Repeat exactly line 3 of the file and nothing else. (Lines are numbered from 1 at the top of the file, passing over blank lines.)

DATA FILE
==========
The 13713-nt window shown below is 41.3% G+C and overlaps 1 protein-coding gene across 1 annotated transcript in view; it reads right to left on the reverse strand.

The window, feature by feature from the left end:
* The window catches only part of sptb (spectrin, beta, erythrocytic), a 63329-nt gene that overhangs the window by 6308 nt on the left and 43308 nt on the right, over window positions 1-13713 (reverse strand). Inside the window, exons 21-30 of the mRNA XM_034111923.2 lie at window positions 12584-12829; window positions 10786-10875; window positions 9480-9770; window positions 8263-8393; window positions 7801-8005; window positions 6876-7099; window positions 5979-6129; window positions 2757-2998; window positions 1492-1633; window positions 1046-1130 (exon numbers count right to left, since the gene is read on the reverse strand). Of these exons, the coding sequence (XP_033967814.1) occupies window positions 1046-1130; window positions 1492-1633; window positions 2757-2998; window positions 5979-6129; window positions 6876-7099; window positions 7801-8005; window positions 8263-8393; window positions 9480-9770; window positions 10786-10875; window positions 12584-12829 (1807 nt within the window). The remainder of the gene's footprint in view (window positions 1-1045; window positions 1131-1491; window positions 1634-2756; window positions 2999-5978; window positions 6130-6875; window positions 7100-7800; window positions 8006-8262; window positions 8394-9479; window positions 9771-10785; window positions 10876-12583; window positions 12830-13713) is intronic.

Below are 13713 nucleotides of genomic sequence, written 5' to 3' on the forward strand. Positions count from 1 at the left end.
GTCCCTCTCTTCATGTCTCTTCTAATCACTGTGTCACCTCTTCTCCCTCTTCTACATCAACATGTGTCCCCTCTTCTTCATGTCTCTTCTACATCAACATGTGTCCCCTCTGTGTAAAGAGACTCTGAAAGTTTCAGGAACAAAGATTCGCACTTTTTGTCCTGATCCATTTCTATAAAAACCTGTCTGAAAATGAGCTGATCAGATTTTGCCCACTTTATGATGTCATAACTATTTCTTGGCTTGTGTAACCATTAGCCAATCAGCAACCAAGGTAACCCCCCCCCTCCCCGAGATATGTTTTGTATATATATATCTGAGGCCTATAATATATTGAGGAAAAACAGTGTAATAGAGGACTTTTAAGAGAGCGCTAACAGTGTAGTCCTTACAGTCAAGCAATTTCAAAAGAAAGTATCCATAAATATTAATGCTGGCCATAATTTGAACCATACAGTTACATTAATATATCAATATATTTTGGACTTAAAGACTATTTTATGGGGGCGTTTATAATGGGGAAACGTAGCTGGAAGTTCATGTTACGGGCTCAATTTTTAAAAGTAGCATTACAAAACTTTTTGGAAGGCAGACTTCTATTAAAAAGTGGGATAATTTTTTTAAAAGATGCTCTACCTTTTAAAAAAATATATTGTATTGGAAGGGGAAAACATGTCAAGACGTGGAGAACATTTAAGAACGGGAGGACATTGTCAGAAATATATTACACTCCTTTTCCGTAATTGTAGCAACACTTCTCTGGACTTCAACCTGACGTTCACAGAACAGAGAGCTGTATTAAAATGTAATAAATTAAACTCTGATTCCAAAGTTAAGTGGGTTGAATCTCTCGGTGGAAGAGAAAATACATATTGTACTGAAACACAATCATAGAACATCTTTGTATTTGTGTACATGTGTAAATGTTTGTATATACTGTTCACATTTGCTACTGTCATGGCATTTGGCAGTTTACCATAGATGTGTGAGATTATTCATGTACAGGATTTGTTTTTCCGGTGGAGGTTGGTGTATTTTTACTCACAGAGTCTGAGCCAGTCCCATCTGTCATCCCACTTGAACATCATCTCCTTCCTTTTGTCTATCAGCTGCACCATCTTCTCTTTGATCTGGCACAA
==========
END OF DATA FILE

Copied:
* The window catches only part of sptb (spectrin, beta, erythrocytic), a 63329-nt gene that overhangs the window by 6308 nt on the left and 43308 nt on the right, over window positions 1-13713 (reverse strand). Inside the window, exons 21-30 of the mRNA XM_034111923.2 lie at window positions 12584-12829; window positions 10786-10875; window positions 9480-9770; window positions 8263-8393; window positions 7801-8005; window positions 6876-7099; window positions 5979-6129; window positions 2757-2998; window positions 1492-1633; window positions 1046-1130 (exon numbers count right to left, since the gene is read on the reverse strand). Of these exons, the coding sequence (XP_033967814.1) occupies window positions 1046-1130; window positions 1492-1633; window positions 2757-2998; window positions 5979-6129; window positions 6876-7099; window positions 7801-8005; window positions 8263-8393; window positions 9480-9770; window positions 10786-10875; window positions 12584-12829 (1807 nt within the window). The remainder of the gene's footprint in view (window positions 1-1045; window positions 1131-1491; window positions 1634-2756; window positions 2999-5978; window positions 6130-6875; window positions 7100-7800; window positions 8006-8262; window positions 8394-9479; window positions 9771-10785; window positions 10876-12583; window positions 12830-13713) is intronic.